The power of photography is one that shouldn’t be underestimated.
People, myself included, can be moved to action or realization by photographs and what they document. Growing up in Miami, Florida I was always surrounded by concrete. Places like Coral Gables, Miami Beach, and Fort Lauderdale were household names to me and places I would visit regularly with my family. However, Miami was not like New York or Los Angeles, it was infiltrated by life. Whether it was a beach lining the back of a museum in Downtown Miami, or shrubs crawling with lizards and small birds growing between two buildings on the tourist trap that is “calle ocho,” nature found a way to survive in the man-made jungle Miami was known to me as. Seeing beautiful snippets of South Florida’s landscape breaking through made me become interested in the places throughout the state where it grew without restraint.
Being able to drive thirty minutes and enter the Everglades, where one can see alligators, rare birds, and mossy mangroves is a blessing I am not ungrateful for. Although South Florida is growing at an incredible rate and building after building is joining the existing skyline, there is still nature here, and it deserves to be protected after all it has contributed to the people living here.
This mentality of protecting and maintaining the nature nearby is one that I have adopted and has only grown with my photography. This blend of art and environmental awareness is how I feel that preservation can be widespread. Art in general, not only photography, has influenced me over the last few years and played a large role in who I am today. It’s resulted in my appreciation and fascination with nature and the earth becoming stronger as well.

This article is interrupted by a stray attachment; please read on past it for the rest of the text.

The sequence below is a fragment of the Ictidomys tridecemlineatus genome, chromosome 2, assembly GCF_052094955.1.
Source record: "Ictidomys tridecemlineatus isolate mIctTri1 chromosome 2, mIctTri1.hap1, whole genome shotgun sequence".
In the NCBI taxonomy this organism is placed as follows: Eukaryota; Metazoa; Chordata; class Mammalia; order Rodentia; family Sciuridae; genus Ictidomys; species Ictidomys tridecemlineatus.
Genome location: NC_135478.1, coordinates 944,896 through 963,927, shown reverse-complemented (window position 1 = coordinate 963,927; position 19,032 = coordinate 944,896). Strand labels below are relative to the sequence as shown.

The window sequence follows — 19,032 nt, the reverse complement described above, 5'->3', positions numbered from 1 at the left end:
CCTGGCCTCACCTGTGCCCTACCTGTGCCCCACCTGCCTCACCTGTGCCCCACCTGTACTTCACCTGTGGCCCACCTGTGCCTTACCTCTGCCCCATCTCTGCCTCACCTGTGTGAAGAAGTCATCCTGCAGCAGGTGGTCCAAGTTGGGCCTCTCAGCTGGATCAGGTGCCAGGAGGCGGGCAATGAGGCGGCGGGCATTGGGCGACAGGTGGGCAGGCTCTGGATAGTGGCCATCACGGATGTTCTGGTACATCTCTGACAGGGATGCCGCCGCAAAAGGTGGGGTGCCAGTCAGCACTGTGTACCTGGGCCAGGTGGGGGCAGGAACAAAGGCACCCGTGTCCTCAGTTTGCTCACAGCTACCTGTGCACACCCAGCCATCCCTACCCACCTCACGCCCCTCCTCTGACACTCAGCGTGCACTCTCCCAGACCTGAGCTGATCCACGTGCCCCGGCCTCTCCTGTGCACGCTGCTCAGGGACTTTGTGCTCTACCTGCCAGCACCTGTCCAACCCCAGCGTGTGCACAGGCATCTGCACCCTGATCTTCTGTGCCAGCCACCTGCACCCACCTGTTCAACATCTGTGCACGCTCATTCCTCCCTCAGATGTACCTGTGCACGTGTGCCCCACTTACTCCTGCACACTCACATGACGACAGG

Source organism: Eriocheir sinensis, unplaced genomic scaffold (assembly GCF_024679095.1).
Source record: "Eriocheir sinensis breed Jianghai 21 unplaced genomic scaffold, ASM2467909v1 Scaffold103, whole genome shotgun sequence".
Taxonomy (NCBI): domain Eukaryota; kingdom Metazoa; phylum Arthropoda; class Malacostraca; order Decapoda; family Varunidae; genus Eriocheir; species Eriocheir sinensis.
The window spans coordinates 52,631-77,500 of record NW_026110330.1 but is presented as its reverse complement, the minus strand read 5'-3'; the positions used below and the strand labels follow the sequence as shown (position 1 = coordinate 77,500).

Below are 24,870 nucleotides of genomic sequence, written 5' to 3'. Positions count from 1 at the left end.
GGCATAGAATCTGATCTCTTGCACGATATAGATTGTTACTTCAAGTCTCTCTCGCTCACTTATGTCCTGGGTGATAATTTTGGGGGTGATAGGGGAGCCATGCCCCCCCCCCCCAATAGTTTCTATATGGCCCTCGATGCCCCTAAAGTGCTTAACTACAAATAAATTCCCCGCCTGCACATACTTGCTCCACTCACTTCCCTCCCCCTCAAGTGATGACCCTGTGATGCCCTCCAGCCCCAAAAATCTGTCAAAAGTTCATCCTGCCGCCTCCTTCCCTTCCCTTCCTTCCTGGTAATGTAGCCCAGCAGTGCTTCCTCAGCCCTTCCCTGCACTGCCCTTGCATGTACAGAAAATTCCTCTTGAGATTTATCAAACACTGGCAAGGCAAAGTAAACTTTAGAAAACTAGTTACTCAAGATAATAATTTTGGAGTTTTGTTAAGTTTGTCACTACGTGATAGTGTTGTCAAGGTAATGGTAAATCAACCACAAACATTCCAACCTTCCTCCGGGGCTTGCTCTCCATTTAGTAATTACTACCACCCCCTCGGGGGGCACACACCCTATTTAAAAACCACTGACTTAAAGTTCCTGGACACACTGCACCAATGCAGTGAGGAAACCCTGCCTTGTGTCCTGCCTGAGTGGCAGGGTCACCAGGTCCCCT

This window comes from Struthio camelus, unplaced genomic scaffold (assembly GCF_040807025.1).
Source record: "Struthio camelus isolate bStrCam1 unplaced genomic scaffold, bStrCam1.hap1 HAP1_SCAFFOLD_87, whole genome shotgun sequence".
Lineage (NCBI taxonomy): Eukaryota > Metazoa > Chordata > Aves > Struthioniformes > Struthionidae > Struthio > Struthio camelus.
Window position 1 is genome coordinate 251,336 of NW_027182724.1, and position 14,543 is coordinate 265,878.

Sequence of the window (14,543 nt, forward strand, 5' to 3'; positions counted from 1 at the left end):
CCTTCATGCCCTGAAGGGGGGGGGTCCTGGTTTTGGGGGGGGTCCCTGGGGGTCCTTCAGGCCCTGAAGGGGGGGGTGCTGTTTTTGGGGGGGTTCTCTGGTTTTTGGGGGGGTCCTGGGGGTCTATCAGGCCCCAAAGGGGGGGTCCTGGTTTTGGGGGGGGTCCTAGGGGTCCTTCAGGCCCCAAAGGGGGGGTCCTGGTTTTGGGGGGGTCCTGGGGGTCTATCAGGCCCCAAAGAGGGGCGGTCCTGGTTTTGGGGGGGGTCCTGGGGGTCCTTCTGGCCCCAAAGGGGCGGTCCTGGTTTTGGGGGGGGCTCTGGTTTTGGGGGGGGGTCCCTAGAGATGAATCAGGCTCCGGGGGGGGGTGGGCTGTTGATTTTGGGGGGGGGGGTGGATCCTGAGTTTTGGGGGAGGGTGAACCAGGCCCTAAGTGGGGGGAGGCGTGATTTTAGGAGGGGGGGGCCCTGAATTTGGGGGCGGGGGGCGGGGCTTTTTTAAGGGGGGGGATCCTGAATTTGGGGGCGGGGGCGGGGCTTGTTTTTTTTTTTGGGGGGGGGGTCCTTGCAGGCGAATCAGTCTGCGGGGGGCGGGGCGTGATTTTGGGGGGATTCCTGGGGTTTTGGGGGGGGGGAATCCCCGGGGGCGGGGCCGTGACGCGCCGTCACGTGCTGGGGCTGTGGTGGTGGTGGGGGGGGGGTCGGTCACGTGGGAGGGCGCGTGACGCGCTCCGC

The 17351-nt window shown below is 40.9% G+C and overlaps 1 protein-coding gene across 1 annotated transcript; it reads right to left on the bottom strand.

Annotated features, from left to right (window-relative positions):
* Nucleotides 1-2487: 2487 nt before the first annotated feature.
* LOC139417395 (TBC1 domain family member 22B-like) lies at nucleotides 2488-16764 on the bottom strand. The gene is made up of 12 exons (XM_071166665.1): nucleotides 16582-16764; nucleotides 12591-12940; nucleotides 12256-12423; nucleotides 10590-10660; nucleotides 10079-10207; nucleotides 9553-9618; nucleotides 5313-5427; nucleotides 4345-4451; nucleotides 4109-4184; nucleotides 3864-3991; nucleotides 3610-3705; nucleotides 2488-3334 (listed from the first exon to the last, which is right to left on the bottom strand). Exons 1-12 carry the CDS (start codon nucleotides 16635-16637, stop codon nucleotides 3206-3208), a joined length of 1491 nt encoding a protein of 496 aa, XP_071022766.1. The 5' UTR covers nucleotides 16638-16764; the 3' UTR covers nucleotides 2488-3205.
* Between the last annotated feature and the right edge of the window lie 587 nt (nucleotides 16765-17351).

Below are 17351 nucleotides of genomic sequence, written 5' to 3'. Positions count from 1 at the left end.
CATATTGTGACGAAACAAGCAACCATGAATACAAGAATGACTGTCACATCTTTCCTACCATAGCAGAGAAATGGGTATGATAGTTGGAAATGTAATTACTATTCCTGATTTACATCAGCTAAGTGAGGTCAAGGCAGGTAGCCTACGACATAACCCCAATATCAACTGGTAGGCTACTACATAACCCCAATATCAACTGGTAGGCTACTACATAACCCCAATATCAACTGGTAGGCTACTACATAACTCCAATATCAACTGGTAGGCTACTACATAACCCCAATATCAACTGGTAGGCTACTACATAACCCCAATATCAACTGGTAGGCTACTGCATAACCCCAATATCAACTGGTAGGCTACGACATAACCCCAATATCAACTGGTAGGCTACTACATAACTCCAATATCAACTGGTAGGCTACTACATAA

With art, especially of the visual variety, one can draw positive attention to nature. Instead of attracting individuals to a flower field or beach and having them trample it or litter on it, encourage others to document, explore and preserve. Witnessing a beautiful, inviting photograph of a place that seems mystical to an individual can nurse the same type of fascination and enchantment typically held with far away, romanticized locations towards nature near them. Maybe it comes in the form of a park a few miles away or a beach thirty minutes away—the point of looking at the art of an environmental activist or nature photographer is to see a distant place, acknowledge the beauty, and then turn towards your own city or neighborhood and feel a similar want to protect and document.
After all, global change starts locally. After saying, “Do you see how beautiful that is?” to a photograph of a flower field in France or a dessert in Africa, go out in your own state, find a similar beauty, and protect it.
— Blog and photographs by Nadine Rodriguez